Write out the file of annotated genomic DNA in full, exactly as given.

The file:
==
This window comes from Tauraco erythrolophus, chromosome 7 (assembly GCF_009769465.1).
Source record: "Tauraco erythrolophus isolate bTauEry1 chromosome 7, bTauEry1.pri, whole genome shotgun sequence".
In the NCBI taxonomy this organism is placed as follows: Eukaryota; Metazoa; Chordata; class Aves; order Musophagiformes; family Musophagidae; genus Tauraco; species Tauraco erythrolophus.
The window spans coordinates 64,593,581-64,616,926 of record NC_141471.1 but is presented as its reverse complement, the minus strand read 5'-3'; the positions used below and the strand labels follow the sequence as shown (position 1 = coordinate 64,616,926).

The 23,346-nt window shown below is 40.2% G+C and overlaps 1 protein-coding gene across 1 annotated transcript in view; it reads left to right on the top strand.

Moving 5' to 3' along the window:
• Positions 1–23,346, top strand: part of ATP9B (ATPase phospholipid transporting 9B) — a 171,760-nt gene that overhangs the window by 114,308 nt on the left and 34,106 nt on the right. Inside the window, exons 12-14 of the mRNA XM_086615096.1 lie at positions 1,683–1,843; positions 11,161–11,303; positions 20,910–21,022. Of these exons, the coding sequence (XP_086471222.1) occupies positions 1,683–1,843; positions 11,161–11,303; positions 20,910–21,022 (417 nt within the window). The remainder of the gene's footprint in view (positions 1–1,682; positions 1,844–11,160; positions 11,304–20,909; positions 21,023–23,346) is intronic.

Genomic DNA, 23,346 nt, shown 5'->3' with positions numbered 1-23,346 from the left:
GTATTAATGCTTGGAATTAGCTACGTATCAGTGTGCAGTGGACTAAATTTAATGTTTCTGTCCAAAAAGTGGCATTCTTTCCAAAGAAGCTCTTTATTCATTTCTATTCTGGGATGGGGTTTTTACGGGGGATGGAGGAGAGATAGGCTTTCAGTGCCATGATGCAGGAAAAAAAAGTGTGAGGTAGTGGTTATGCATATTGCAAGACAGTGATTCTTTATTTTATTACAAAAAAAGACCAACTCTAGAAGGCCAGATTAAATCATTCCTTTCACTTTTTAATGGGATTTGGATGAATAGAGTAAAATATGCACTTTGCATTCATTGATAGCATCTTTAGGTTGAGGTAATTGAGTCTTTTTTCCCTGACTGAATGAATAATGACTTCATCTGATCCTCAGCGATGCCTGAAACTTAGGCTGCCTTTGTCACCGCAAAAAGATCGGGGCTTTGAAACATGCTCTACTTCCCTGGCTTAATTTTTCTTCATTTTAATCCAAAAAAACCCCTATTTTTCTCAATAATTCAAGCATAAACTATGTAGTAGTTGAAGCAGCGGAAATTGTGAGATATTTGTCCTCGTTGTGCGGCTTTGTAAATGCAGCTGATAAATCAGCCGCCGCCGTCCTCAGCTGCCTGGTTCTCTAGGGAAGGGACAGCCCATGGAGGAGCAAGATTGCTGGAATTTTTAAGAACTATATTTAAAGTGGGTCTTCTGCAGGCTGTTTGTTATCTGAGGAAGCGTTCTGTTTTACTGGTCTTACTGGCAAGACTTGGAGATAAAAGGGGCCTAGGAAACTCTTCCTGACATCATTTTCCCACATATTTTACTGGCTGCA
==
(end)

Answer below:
This window comes from Tauraco erythrolophus, chromosome 7 (assembly GCF_009769465.1).
Source record: "Tauraco erythrolophus isolate bTauEry1 chromosome 7, bTauEry1.pri, whole genome shotgun sequence".
In the NCBI taxonomy this organism is placed as follows: Eukaryota; Metazoa; Chordata; class Aves; order Musophagiformes; family Musophagidae; genus Tauraco; species Tauraco erythrolophus.
The window spans coordinates 64,593,581-64,616,926 of record NC_141471.1 but is presented as its reverse complement, the minus strand read 5'-3'; the positions used below and the strand labels follow the sequence as shown (position 1 = coordinate 64,616,926).

The 23,346-nt window shown below is 40.2% G+C and overlaps 1 protein-coding gene across 1 annotated transcript in view; it reads left to right on the top strand.

Moving 5' to 3' along the window:
• Positions 1–23,346, top strand: part of ATP9B (ATPase phospholipid transporting 9B) — a 171,760-nt gene that overhangs the window by 114,308 nt on the left and 34,106 nt on the right. Inside the window, exons 12-14 of the mRNA XM_086615096.1 lie at positions 1,683–1,843; positions 11,161–11,303; positions 20,910–21,022. Of these exons, the coding sequence (XP_086471222.1) occupies positions 1,683–1,843; positions 11,161–11,303; positions 20,910–21,022 (417 nt within the window). The remainder of the gene's footprint in view (positions 1–1,682; positions 1,844–11,160; positions 11,304–20,909; positions 21,023–23,346) is intronic.

Genomic DNA, 23,346 nt, shown 5'->3' with positions numbered 1-23,346 from the left:
GTATTAATGCTTGGAATTAGCTACGTATCAGTGTGCAGTGGACTAAATTTAATGTTTCTGTCCAAAAAGTGGCATTCTTTCCAAAGAAGCTCTTTATTCATTTCTATTCTGGGATGGGGTTTTTACGGGGGATGGAGGAGAGATAGGCTTTCAGTGCCATGATGCAGGAAAAAAAAGTGTGAGGTAGTGGTTATGCATATTGCAAGACAGTGATTCTTTATTTTATTACAAAAAAAGACCAACTCTAGAAGGCCAGATTAAATCATTCCTTTCACTTTTTAATGGGATTTGGATGAATAGAGTAAAATATGCACTTTGCATTCATTGATAGCATCTTTAGGTTGAGGTAATTGAGTCTTTTTTCCCTGACTGAATGAATAATGACTTCATCTGATCCTCAGCGATGCCTGAAACTTAGGCTGCCTTTGTCACCGCAAAAAGATCGGGGCTTTGAAACATGCTCTACTTCCCTGGCTTAATTTTTCTTCATTTTAATCCAAAAAAACCCCTATTTTTCTCAATAATTCAAGCATAAACTATGTAGTAGTTGAAGCAGCGGAAATTGTGAGATATTTGTCCTCGTTGTGCGGCTTTGTAAATGCAGCTGATAAATCAGCCGCCGCCGTCCTCAGCTGCCTGGTTCTCTAGGGAAGGGACAGCCCATGGAGGAGCAAGATTGCTGGAATTTTTAAGAACTATATTTAAAGTGGGTCTTCTGCAGGCTGTTTGTTATCTGAGGAAGCGTTCTGTTTTACTGGTCTTACTGGCAAGACTTGGAGATAAAAGGGGCCTAGGAAACTCTTCCTGACATCATTTTCCCACATATTTTACTGGCTGCA